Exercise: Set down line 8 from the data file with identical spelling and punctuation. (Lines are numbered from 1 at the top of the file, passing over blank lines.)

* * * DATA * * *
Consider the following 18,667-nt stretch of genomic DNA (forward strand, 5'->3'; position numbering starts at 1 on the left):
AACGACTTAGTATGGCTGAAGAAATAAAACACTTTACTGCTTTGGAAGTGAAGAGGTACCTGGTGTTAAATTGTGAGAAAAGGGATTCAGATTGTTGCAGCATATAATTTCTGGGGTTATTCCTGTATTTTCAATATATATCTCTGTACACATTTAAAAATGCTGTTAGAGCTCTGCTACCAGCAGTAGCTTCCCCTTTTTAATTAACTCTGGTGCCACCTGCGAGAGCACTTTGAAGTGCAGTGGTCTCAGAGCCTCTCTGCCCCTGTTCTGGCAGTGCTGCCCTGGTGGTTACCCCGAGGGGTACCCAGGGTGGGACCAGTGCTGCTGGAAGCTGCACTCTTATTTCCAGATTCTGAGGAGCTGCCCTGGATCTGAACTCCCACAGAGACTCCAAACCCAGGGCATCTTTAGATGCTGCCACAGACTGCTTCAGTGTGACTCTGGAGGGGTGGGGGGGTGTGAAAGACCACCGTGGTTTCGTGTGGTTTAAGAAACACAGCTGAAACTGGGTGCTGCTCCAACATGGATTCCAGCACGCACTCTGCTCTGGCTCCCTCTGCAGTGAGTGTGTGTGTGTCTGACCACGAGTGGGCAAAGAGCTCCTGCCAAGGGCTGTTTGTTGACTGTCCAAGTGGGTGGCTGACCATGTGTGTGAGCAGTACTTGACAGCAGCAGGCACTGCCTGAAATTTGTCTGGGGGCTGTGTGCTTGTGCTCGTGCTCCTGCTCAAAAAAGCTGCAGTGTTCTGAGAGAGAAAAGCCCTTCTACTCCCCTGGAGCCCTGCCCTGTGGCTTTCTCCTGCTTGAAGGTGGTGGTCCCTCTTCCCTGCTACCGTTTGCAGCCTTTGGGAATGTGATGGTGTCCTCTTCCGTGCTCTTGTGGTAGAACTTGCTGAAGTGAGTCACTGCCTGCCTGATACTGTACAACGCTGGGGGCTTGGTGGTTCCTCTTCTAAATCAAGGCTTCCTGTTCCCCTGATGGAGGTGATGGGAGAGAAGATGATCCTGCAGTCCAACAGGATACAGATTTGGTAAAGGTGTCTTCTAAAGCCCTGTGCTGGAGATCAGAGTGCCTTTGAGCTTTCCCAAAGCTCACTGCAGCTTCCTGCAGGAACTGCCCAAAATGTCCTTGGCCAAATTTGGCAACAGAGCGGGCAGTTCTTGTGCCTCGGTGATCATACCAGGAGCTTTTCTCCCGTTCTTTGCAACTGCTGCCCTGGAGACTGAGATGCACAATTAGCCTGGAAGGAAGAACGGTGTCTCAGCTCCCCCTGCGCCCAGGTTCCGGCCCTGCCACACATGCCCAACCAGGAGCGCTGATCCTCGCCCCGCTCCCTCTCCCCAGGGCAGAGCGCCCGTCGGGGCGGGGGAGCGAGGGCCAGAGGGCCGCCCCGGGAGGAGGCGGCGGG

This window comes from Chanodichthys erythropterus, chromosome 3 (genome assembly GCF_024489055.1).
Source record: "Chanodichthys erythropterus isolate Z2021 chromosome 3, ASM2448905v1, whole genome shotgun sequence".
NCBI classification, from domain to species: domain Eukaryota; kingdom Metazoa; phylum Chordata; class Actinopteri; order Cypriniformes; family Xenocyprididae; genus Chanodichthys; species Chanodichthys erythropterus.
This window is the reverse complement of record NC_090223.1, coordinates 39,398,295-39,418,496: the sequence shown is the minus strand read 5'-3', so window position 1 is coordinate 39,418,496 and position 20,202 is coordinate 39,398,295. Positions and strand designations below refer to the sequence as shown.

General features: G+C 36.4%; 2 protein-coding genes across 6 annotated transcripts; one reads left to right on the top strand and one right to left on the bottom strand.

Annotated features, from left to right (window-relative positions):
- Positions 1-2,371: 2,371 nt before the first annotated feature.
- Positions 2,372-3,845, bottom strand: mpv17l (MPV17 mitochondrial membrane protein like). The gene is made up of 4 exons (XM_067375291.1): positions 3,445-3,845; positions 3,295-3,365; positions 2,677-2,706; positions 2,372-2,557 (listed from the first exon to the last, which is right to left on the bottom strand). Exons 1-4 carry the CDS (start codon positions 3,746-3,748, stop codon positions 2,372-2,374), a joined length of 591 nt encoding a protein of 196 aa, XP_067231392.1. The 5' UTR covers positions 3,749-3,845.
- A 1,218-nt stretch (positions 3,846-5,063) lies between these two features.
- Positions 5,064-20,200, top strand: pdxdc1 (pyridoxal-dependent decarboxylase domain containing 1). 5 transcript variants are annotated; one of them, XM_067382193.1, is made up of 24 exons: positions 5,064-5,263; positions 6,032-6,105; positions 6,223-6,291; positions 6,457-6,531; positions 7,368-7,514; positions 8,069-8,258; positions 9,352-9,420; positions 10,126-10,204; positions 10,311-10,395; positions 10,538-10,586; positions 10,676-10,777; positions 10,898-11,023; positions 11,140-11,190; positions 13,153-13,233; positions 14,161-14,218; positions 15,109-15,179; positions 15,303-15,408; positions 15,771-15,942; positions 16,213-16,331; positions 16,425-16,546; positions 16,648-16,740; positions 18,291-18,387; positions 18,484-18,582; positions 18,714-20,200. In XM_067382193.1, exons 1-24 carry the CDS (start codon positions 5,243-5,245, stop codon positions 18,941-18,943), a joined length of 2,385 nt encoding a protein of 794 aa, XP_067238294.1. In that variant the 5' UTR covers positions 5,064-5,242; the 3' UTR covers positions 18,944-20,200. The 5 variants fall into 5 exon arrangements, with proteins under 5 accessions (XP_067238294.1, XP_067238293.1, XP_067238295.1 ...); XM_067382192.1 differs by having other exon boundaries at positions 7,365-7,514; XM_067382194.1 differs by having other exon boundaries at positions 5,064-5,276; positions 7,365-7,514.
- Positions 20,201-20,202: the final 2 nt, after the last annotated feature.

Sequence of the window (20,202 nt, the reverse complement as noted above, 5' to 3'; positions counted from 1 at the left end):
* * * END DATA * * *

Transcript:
Annotated features, from left to right (window-relative positions):